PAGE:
Cocoa text system
The Cocoa text system is the linked network of classes, protocols, interfaces and objects that provide typography and text field editing capabilities to Cocoa applications on macOS. It is the primary text-handling system in macOS. Although "extremely complex", the standard text-handling abilities of the Cocoa text system have been widely praised as without peer. GNUSTEP implements a similar, broadly-compatible system.
Derived from OPENSTEP, the Cocoa text system can use many of the Emacs keybindings that programmers are familiar with. Users interact with two classes, NSTextField (providing single-line edit fields) or NSTextView (providing multi-line editing). Each NSTextField uses a shared instance of a NSTextView called the "field editor". This was done to reduce high memory requirements that would arise if every field implemented its own NSTextView object graph when only one field can actually have focus at any time.
The Cocoa text system uses a Model-View-Controller design pattern. The view layer is handled by NSTextView and NSTextField, NSLayoutManager and NSTextContainer are the controller layer, and NSTextStorage (a mutable string subclass) is the model.
The Cocoa text system also interacts with Services to provide standard streams functionality in a GUI environment. It is possible to implement a fully featured rich text editor in only a few lines of code.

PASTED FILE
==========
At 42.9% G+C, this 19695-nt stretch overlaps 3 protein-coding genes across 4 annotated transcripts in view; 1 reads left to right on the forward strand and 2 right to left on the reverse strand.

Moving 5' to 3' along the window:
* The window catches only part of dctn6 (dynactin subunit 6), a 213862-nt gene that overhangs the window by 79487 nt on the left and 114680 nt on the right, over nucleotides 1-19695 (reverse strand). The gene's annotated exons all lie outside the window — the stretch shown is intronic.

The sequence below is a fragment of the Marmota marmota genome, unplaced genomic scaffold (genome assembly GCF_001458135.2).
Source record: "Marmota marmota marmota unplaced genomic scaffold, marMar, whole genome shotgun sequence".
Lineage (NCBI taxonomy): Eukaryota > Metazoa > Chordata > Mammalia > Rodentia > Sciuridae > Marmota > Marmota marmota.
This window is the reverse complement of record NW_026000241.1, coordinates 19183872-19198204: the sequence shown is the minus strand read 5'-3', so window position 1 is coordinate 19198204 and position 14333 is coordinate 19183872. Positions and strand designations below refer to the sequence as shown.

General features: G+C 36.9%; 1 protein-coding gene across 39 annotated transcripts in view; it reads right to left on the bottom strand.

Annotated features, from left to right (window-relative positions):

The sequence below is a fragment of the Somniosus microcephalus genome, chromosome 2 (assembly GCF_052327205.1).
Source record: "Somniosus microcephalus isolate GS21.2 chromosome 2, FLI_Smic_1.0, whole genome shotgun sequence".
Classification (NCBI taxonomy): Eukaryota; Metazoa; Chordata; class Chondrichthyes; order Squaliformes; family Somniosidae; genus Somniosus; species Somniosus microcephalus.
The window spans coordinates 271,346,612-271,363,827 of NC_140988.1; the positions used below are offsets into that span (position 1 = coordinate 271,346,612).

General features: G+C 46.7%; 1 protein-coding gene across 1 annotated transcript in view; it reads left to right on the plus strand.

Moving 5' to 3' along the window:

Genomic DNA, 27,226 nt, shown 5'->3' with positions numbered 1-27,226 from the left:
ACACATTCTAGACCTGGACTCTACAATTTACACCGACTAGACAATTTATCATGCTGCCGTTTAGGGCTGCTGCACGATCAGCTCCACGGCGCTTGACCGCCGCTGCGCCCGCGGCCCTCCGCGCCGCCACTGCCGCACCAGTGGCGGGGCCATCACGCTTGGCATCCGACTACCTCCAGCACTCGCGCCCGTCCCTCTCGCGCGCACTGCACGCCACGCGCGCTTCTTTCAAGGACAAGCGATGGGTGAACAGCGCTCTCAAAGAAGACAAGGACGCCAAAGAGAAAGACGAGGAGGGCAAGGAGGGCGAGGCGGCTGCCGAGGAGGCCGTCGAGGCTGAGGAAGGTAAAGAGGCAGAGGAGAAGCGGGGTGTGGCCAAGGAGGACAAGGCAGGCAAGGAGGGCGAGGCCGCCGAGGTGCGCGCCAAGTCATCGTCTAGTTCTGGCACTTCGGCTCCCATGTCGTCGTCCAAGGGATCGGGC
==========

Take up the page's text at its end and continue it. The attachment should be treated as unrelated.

- "About the Cocoa Text System".
- "Cocoa Programming".
- "Arise Aqua!".
You’ll build a word processor capable of handling kerning, justification, sub and superscripting, full Unicode support, spell checking, multiple font and paragraph styles, drag and drop of embedded graphics and colors, rulers with adjustable tab stops, reading and writing of conforming RTFD files, all in less than 13 lines of code! You cannot do this in any other development environment on the planet.
- "Cocoa Text System".
- "Beginning Objective C".
- "The Cocoa text system's architecture is both modular and layered to enhance its ease of use and flexibility. Its modular design reflects the Model-View-Controller paradigm (originating with Smalltalk-80) where the data, its visual representation, and the logic that links the two are represented by separate objects. In the case of the text system, NSTextStorage holds the model's text data, NSTextContainer models the geometry of the layout area, NSTextView presents the view, and NSLayoutManager intercedes as the controller to make sure that the data and its representation onscreen stay in agreement".
- "From Win32 to Cocoa: a Windows user's conversion to Mac OS X?Part III".
- "Rich Text Handling".
- "Getting Started Developing For Mac OS X".
There is very little custom code in TE and what is there is basically only the code necessary to make the AppKit behave like a text editor.
|This Macintosh-related article is a stub. You can help Wikipedia by expanding it.|